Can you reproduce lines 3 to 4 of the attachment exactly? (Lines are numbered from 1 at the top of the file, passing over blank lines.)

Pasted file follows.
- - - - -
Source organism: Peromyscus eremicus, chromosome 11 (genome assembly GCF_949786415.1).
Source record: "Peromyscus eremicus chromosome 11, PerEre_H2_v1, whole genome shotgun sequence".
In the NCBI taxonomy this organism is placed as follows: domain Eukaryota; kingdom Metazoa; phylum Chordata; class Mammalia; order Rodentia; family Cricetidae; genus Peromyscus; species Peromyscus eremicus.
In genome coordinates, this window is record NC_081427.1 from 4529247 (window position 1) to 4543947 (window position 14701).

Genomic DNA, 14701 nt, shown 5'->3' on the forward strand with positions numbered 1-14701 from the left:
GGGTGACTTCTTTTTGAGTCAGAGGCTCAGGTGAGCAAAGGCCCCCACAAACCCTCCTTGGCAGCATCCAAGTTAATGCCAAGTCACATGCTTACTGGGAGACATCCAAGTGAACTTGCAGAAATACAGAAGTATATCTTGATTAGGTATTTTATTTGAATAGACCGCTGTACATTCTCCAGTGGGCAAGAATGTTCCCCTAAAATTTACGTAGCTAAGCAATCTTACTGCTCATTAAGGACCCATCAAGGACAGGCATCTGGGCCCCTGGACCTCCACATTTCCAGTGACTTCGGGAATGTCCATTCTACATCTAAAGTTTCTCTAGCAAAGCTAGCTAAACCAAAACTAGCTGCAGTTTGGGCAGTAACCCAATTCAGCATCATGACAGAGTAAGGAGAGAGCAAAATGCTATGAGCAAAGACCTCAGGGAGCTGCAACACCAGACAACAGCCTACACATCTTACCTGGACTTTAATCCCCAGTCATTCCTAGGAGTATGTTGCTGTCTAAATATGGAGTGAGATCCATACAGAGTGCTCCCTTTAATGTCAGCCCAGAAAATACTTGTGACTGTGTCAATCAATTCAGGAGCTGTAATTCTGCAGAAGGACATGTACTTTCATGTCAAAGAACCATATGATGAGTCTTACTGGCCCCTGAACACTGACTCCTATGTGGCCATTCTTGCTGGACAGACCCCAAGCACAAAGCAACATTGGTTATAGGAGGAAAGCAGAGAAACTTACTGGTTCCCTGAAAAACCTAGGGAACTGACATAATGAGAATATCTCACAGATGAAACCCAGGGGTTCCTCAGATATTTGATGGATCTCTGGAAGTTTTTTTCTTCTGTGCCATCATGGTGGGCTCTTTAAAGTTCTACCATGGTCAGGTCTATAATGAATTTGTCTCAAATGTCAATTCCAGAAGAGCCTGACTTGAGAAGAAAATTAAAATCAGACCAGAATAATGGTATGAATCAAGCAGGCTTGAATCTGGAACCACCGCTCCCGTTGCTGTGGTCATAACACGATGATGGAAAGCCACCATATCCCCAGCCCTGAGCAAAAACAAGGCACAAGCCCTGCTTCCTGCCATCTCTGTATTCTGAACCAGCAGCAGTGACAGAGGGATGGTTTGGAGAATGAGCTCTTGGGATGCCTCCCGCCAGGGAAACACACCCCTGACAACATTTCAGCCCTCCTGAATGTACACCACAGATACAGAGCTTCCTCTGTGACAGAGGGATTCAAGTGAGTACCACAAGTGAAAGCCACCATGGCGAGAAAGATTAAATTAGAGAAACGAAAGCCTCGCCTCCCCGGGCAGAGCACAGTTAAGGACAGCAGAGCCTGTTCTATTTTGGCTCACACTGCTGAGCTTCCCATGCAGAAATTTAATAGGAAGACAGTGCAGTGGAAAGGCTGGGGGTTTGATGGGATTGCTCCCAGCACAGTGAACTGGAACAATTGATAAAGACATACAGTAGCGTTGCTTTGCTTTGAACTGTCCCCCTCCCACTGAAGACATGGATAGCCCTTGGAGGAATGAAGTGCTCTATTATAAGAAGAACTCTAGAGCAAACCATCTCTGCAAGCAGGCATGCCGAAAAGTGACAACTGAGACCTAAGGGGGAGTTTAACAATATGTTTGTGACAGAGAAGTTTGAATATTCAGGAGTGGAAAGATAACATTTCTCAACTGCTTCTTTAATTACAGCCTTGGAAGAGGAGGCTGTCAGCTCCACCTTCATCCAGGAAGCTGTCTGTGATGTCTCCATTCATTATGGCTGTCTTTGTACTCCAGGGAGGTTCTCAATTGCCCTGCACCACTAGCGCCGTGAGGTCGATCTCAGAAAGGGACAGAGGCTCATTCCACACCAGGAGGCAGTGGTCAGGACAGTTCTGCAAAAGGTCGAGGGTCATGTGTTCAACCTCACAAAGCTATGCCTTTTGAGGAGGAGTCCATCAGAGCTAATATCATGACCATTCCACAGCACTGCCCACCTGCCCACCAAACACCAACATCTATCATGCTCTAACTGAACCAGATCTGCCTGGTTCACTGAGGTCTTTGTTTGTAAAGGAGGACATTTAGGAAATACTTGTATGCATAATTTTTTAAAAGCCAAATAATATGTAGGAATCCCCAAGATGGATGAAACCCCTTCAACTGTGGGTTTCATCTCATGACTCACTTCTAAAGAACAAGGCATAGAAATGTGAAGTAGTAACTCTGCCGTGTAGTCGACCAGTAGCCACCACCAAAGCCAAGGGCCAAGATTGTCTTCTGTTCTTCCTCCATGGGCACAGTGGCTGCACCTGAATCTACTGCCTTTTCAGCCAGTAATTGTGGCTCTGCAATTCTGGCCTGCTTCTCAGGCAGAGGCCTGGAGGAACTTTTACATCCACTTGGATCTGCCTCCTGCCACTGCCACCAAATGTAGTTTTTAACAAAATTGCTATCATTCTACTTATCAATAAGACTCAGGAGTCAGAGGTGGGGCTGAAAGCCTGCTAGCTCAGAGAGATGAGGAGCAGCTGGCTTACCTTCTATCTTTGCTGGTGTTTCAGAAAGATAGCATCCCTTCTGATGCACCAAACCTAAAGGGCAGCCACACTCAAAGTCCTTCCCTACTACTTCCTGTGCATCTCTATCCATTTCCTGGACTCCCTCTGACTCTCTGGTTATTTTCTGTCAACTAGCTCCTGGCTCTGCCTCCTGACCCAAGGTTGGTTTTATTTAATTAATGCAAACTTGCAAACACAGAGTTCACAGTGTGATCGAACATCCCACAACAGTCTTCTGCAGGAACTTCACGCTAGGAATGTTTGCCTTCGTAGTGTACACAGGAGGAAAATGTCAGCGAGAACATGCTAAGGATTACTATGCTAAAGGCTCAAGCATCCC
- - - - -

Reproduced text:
In the NCBI taxonomy this organism is placed as follows: domain Eukaryota; kingdom Metazoa; phylum Chordata; class Mammalia; order Rodentia; family Cricetidae; genus Peromyscus; species Peromyscus eremicus.
In genome coordinates, this window is record NC_081427.1 from 4529247 (window position 1) to 4543947 (window position 14701).